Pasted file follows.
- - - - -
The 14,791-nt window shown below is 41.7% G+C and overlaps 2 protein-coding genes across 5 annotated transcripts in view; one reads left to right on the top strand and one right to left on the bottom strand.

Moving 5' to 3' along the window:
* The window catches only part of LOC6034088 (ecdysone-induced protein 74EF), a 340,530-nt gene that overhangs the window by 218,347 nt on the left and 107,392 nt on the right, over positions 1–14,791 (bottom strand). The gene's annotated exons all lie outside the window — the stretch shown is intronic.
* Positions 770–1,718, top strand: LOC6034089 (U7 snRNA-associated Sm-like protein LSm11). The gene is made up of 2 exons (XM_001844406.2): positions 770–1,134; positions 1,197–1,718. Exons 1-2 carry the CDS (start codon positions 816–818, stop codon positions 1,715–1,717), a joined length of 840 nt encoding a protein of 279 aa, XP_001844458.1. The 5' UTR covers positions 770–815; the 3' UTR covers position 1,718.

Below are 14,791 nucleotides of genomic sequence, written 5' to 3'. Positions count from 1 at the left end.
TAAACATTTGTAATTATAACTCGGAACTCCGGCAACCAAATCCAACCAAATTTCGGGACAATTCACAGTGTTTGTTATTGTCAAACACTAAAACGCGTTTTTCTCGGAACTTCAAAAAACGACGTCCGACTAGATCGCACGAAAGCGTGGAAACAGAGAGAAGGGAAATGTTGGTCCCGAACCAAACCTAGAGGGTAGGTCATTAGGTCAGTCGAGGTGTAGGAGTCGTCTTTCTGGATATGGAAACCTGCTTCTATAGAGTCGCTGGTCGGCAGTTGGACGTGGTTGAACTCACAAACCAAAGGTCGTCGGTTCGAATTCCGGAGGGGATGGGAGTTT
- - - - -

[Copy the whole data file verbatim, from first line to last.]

The 14,791-nt window shown below is 41.7% G+C and overlaps 2 protein-coding genes across 5 annotated transcripts in view; one reads left to right on the top strand and one right to left on the bottom strand.

Moving 5' to 3' along the window:
* The window catches only part of LOC6034088 (ecdysone-induced protein 74EF), a 340,530-nt gene that overhangs the window by 218,347 nt on the left and 107,392 nt on the right, over positions 1–14,791 (bottom strand). The gene's annotated exons all lie outside the window — the stretch shown is intronic.
* Positions 770–1,718, top strand: LOC6034089 (U7 snRNA-associated Sm-like protein LSm11). The gene is made up of 2 exons (XM_001844406.2): positions 770–1,134; positions 1,197–1,718. Exons 1-2 carry the CDS (start codon positions 816–818, stop codon positions 1,715–1,717), a joined length of 840 nt encoding a protein of 279 aa, XP_001844458.1. The 5' UTR covers positions 770–815; the 3' UTR covers position 1,718.

Below are 14,791 nucleotides of genomic sequence, written 5' to 3'. Positions count from 1 at the left end.
TAAACATTTGTAATTATAACTCGGAACTCCGGCAACCAAATCCAACCAAATTTCGGGACAATTCACAGTGTTTGTTATTGTCAAACACTAAAACGCGTTTTTCTCGGAACTTCAAAAAACGACGTCCGACTAGATCGCACGAAAGCGTGGAAACAGAGAGAAGGGAAATGTTGGTCCCGAACCAAACCTAGAGGGTAGGTCATTAGGTCAGTCGAGGTGTAGGAGTCGTCTTTCTGGATATGGAAACCTGCTTCTATAGAGTCGCTGGTCGGCAGTTGGACGTGGTTGAACTCACAAACCAAAGGTCGTCGGTTCGAATTCCGGAGGGGATGGGAGTTT